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Author Topic: What forces are acting on a gas in a sealed box?  (Read 2858 times)

Offline McQueen

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What forces are acting on a gas in a sealed box?
« on: 31/07/2012 13:03:09 »
Here is an experiment, imagine a sealed box with sides of 10 cms, filled with air at a pressure of 3 Kg/cm2  .  What is in the box ? It is sealed from atmospheric pressure, yet although the pressure inside the box is at 3 Kg/cm2  meaning that the force acting on each side is 300 Kgf ( i.e., 2940 N),  gravity hardly effects the contents of the box since the air inside it weighs only about 3.75 gms and   therefore the box can easily be lifted.  So what is the force acting inside the box, is it the sum of the kinetic energy of the individual molecules each striking the inner surface of the box ? If so would it be right to say that the energy inside the box is the kinetic energy of the gas (air) in the box? 
« Last Edit: 06/08/2012 09:28:40 by chris »


 

Offline McQueen

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Re: Pressure in a gas
« Reply #1 on: 01/08/2012 03:04:02 »
Error here, is should be ............ air inside it weighs only 3.75 gms and not Kgms !
 

Offline evan_au

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Re: Pressure in a gas
« Reply #2 on: 05/08/2012 12:27:41 »
The force acting in the upwards direction (on the top surface) is exactly balanced by the force acting on the bottom surface. Therefore it is easy to lift. The same happens in the left/right direction.

The force on the walls comes from the change in momentum as the moving molecules bounce off the wall.

However, assuming that the walls are perfectly rigid, so they don't move (or transfer heat), there is no kinetic energy transferred through the walls. Energy is only extracted from the system if the wall can move, and the gas is allowed to expand into a space which has a lower pressure (like the cylinder in an internal combustion engine or steam engine).
 

Offline McQueen

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Re: What forces are acting on a gas in a sealed box?
« Reply #3 on: 12/08/2012 07:49:53 »
Hi Evan Au,
It sounds simple but in actual fact this phenomenon is almost as amazing as the Higgs boson. Why ? Because pressure in a gas is absolute ! Considering that , at least superficially, what we are looking at is the average kinetic velocity of the gas molecules, it seems to make no sense at all that pressure in a gas is absolute and has [seemingly]little to do with kinetic energy.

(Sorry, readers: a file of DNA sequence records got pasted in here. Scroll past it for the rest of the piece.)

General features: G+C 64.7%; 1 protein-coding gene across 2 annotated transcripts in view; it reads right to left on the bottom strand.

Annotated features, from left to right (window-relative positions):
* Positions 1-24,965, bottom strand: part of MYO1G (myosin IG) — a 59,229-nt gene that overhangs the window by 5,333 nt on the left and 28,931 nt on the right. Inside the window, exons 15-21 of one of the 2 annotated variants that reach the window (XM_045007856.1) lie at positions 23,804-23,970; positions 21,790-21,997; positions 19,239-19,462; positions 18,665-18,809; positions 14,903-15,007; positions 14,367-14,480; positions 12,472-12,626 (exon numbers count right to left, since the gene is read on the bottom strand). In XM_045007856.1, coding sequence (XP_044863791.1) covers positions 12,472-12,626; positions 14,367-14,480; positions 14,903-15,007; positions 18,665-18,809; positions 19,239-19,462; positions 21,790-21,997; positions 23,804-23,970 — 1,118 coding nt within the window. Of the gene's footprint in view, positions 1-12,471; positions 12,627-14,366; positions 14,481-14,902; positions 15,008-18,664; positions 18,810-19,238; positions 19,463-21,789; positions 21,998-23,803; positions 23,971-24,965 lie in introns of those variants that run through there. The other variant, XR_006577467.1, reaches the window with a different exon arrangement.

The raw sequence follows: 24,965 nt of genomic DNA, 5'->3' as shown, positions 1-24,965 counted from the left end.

Offline William McCormick

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Re: What forces are acting on a gas in a sealed box?
« Reply #4 on: 13/08/2012 10:15:26 »
The bottom panel of the box, has all the force, created by the pressure upon it, plus the weight of the gas.

If it did not, then the gas would not be able to add weight to the box, by actual experience we know it does add weight to the box. The only place the gas could be applying downward force, would be to the bottom of the box.

We use large gas cylinders of argon that hold about 300 cubic feet of gas, the cylinders increase in weight by about 40 pounds when full, as compared to when they are empty. 


                      Sincerely,

                            William McCormick
 

Offline William McCormick

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Re: What forces are acting on a gas in a sealed box?
« Reply #5 on: 13/08/2012 10:17:58 »
Hi Evan Au,
It sounds simple but in actual fact this phenomenon is almost as amazing as the Higgs boson. Why ? Because pressure in a gas is absolute ! Considering that , at least superficially, what we are looking at is the average kinetic velocity of the gas molecules, it seems to make no sense at all that pressure in a gas is absolute and has [seemingly]little to do with kinetic energy.

There will be a small pressure differential between the top and bottom of the box. Just like there is a pressure differential between sea level and the top of Mountain.

                      Sincerely,

                            William McCormick
 

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Re: What forces are acting on a gas in a sealed box?
« Reply #5 on: 13/08/2012 10:17:58 »

 

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